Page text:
We must reach out to the peripheries, and not look in on ourselves. Francis sets an example as he meets the refugees at Lampadozza; he washes the feet of women and men of all religions (and none) in prison. Is this not also what Jesus teaches, to reach out to those neglected and ignored, even hated by others.

To remember Paul’s image of the Body (1 Cor 12/ 18-22.) Through baptism, each of us becomes part of the Body of Christ. Each a different and limited part, but once we are joined to, and work with the whole body, we become Christ in action, and can change the world.
We carry on, like the disciples in today’s gospel, having learnt a hard lesson, but determined to be better for it.

Fr Ron Bennett

The full newsletter can be viewed here.

The Cathedral Connection 5 August 2018

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I am the Bread of Life

 “I am the bread of life. Whoever comes to me will never be hungry, and whoever believes in me will never thirst” (John 6:35)

 This year we have been following Mark’s Gospel. Because it is a short Gospel, we now leave it for 5 weeks, reading instead from John’s Gospel Chapter 6 – the feeding of the 5000 and the Eucharistic words that follow it. John does not have an account of the institution of the Eucharist (he presumes it), but the whole of Chapter 6 is Eucharistic.

Last week’s Gospel set the scene, with the feeding of the 5000 with 5 loves and 2 fish. As Andrew says, referring to the 5 loaves and 2 fish that a boy has, ‘…but what is that amongst so many.’ It’s nothing. BUT 5 loaves and 2 fish AND JESUS is everything.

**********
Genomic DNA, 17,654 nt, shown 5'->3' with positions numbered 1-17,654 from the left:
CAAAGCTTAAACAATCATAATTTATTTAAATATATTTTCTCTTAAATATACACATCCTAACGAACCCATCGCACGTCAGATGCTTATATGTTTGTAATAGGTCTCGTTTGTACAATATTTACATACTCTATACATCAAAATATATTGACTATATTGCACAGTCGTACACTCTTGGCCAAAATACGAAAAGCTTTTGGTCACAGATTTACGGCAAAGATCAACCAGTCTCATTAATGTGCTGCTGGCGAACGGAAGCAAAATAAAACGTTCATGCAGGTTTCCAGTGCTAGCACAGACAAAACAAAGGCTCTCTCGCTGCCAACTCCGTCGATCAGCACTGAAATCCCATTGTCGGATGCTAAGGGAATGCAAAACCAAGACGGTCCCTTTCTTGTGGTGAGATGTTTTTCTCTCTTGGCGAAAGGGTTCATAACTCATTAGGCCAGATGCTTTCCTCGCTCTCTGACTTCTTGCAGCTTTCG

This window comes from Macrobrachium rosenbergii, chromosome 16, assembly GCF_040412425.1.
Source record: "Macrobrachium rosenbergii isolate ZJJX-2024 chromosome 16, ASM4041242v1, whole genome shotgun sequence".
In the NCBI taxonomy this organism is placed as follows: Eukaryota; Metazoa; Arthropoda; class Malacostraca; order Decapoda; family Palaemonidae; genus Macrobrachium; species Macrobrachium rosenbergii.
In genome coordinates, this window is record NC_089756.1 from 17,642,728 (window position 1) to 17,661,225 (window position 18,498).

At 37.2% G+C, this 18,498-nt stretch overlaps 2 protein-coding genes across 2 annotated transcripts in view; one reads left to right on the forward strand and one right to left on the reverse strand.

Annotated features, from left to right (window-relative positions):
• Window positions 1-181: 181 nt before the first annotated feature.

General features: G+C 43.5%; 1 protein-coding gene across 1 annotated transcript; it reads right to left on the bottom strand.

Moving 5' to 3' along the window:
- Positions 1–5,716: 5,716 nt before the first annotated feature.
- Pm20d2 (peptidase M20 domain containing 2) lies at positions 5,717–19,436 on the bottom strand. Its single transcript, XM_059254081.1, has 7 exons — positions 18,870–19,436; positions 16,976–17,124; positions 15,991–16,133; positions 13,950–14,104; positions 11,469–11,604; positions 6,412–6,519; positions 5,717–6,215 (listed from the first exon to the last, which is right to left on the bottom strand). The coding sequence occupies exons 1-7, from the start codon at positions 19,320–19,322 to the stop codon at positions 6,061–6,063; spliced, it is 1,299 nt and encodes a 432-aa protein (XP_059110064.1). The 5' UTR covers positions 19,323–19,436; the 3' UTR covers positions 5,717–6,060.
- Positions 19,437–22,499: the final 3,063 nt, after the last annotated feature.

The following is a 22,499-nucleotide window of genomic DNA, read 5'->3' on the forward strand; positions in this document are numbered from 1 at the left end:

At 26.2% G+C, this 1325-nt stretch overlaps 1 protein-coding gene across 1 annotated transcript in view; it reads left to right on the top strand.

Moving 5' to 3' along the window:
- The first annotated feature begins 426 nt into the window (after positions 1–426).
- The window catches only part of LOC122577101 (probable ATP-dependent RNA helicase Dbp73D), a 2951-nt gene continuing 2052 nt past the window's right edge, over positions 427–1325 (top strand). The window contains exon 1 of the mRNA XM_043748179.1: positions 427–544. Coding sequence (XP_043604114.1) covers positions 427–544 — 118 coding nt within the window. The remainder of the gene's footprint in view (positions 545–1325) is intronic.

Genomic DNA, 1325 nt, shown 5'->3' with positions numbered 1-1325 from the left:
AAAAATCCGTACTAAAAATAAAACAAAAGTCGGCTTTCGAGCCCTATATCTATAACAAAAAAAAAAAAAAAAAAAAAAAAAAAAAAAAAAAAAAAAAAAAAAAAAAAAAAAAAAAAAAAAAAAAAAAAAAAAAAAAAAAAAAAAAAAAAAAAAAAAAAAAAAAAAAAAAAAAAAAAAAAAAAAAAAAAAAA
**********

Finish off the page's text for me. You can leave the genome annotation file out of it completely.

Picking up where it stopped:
As we come to terms with our Cathedral being closed for quite a time, we may have a lot of negative and soul destroying emotions. We can relate to Philip’s response to the task of feeding the 5000 – ‘Six months’ wages would not buy enough for each of them to get a little.” It isn’t going to work. Then we see Andrew, ‘There is a small boy here with 5 loaves and 2 fish.’ They are very little BUT with Jesus they are more than enough.

The last 3 Sundays I have come to morning tea after the 10.30am Mass, in the College Staffroom. Conversations there were very much about hope and possibilities, coming together, supporting each other, getting to know each other in a new way. What I heard over and over was the importance of keeping the community together.

The spirit of the parish was brought home to me last Sunday in seeing a woman collecting money for food that she had made. She had begun her fundraising for the Cathedral already, even before the start flag had fallen! Her ‘5 loaves and 2 fish’, coupled with all the other loaves and fishes that we hope to bring, with Jesus, will be more than enough!

– Fr Ron Bennett, Moderator.

The full newsletter can be viewed here.